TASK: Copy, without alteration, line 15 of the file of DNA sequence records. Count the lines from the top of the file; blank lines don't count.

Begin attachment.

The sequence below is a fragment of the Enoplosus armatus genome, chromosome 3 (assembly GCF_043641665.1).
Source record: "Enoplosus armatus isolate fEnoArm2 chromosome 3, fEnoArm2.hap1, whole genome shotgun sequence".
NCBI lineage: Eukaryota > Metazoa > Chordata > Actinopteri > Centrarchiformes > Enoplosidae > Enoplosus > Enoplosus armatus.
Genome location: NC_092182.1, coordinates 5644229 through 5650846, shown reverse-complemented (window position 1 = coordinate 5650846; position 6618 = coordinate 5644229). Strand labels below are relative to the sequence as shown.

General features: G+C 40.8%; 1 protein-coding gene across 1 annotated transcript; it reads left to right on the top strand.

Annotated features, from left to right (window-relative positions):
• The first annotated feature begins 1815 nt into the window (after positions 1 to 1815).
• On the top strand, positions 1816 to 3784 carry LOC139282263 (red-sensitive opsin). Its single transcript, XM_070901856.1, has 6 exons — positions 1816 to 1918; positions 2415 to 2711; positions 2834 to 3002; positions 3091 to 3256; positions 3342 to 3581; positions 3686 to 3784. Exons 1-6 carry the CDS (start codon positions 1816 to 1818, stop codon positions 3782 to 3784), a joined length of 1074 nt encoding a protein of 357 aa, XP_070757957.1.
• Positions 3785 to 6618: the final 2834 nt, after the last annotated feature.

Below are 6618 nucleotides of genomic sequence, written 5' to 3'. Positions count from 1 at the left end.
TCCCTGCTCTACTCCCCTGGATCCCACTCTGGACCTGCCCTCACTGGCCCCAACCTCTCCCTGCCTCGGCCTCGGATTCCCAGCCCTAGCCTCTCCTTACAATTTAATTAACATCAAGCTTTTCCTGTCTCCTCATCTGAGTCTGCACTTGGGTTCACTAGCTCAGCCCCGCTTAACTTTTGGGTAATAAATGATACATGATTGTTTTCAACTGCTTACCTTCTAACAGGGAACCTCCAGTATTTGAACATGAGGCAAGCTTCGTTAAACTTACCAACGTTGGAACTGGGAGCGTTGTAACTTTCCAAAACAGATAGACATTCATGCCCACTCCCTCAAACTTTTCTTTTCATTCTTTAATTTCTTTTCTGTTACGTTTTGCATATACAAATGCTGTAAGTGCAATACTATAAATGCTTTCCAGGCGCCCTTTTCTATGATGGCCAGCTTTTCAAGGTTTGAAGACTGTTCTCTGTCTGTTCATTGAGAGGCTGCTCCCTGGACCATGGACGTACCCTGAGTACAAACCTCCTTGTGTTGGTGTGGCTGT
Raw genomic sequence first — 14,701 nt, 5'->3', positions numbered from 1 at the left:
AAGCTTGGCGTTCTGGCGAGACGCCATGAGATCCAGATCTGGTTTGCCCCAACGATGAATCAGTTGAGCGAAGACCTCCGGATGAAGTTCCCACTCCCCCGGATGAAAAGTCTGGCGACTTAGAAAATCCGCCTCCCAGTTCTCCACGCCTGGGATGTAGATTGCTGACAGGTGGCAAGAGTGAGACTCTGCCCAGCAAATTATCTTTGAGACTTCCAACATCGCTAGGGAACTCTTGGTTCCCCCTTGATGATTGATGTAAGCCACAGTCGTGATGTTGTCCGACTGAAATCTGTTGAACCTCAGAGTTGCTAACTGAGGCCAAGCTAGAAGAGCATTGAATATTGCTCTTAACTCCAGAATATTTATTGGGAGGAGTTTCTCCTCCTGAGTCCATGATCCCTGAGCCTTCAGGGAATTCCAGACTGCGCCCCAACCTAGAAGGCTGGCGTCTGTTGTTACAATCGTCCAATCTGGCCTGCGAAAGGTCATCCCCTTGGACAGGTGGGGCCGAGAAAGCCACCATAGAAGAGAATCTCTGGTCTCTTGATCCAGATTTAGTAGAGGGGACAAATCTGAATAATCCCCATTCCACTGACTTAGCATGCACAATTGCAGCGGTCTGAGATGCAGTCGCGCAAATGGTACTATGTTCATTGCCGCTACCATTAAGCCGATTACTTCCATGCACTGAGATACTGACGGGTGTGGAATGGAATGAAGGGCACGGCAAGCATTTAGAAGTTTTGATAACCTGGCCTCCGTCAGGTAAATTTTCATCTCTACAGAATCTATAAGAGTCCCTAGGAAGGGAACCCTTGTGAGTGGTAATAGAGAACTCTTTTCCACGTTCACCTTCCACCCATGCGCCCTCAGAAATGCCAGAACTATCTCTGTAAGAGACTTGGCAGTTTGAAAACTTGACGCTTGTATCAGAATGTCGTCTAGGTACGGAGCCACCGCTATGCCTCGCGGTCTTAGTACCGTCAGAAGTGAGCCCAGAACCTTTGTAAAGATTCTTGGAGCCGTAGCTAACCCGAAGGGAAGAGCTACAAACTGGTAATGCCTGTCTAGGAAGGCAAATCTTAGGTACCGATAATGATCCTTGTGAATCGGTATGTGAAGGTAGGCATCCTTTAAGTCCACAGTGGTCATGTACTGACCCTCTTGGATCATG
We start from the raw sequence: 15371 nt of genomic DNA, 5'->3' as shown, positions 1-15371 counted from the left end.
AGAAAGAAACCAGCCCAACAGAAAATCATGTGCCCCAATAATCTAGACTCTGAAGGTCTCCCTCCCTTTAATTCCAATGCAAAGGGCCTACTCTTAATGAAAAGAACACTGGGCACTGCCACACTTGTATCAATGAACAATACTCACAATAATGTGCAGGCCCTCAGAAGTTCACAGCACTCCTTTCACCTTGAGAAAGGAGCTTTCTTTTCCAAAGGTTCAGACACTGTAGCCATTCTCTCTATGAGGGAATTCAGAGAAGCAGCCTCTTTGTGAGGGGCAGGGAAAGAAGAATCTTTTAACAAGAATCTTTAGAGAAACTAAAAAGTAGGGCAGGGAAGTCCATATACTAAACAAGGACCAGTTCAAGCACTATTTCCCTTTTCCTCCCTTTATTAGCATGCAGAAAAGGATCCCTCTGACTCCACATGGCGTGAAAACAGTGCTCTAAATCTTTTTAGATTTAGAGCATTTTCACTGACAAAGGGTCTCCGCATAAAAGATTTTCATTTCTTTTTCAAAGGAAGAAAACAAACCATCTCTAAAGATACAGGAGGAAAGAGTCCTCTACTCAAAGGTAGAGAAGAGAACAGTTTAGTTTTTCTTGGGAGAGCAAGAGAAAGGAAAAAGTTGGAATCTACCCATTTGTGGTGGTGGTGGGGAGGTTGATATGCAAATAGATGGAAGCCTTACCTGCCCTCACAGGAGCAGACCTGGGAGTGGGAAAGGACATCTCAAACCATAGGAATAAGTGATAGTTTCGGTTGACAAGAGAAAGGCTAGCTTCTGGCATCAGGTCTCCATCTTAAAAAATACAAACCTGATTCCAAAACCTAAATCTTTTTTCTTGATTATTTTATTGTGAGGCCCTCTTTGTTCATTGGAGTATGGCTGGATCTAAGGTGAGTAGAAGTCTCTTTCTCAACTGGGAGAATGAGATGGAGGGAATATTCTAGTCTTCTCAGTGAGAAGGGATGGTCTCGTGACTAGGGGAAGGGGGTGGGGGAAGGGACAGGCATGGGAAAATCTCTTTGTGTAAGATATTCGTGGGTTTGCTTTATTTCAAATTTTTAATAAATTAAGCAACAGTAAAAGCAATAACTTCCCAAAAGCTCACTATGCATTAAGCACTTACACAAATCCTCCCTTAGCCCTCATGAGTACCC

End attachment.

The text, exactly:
AGAAAGAAACCAGCCCAACAGAAAATCATGTGCCCCAATAATCTAGACTCTGAAGGTCTCCCTCCCTTTAATTCCAATGCAAAGGGCCTACTCTTAATGAAAAGAACACTGGGCACTGCCACACTTGTATCAATGAACAATACTCACAATAATGTGCAGGCCCTCAGAAGTTCACAGCACTCCTTTCACCTTGAGAAAGGAGCTTTCTTTTCCAAAGGTTCAGACACTGTAGCCATTCTCTCTATGAGGGAATTCAGAGAAGCAGCCTCTTTGTGAGGGGCAGGGAAAGAAGAATCTTTTAACAAGAATCTTTAGAGAAACTAAAAAGTAGGGCAGGGAAGTCCATATACTAAACAAGGACCAGTTCAAGCACTATTTCCCTTTTCCTCCCTTTATTAGCATGCAGAAAAGGATCCCTCTGACTCCACATGGCGTGAAAACAGTGCTCTAAATCTTTTTAGATTTAGAGCATTTTCACTGACAAAGGGTCTCCGCATAAAAGATTTTCATTTCTTTTTCAAAGGAAGAAAACAAACCATCTCTAAAGATACAGGAGGAAAGAGTCCTCTACTCAAAGGTAGAGAAGAGAACAGTTTAGTTTTTCTTGGGAGAGCAAGAGAAAGGAAAAAGTTGGAATCTACCCATTTGTGGTGGTGGTGGGGAGGTTGATATGCAAATAGATGGAAGCCTTACCTGCCCTCACAGGAGCAGACCTGGGAGTGGGAAAGGACATCTCAAACCATAGGAATAAGTGATAGTTTCGGTTGACAAGAGAAAGGCTAGCTTCTGGCATCAGGTCTCCATCTTAAAAAATACAAACCTGATTCCAAAACCTAAATCTTTTTTCTTGATTATTTTATTGTGAGGCCCTCTTTGTTCATTGGAGTATGGCTGGATCTAAGGTGAGTAGAAGTCTCTTTCTCAACTGGGAGAATGAGATGGAGGGAATATTCTAGTCTTCTCAGTGAGAAGGGATGGTCTCGTGACTAGGGGAAGGGGGTGGGGGAAGGGACAGGCATGGGAAAATCTCTTTGTGTAAGATATTCGTGGGTTTGCTTTATTTCAAATTTTTAATAAATTAAGCAACAGTAAAAGCAATAACTTCCCAAAAGCTCACTATGCATTAAGCACTTACACAAATCCTCCCTTAGCCCTCATGAGTACCC